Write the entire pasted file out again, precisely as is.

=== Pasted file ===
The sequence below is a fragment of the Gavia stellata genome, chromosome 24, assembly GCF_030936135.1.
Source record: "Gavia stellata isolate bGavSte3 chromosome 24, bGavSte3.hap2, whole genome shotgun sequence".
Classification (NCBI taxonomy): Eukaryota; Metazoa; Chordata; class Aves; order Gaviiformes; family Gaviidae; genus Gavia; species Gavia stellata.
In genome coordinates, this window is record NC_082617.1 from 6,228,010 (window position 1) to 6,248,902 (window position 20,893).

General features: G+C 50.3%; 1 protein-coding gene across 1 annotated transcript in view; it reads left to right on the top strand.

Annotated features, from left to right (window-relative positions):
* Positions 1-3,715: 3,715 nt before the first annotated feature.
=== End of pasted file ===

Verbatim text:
The sequence below is a fragment of the Gavia stellata genome, chromosome 24, assembly GCF_030936135.1.
Source record: "Gavia stellata isolate bGavSte3 chromosome 24, bGavSte3.hap2, whole genome shotgun sequence".
Classification (NCBI taxonomy): Eukaryota; Metazoa; Chordata; class Aves; order Gaviiformes; family Gaviidae; genus Gavia; species Gavia stellata.
In genome coordinates, this window is record NC_082617.1 from 6,228,010 (window position 1) to 6,248,902 (window position 20,893).

General features: G+C 50.3%; 1 protein-coding gene across 1 annotated transcript in view; it reads left to right on the top strand.

Annotated features, from left to right (window-relative positions):
* Positions 1-3,715: 3,715 nt before the first annotated feature.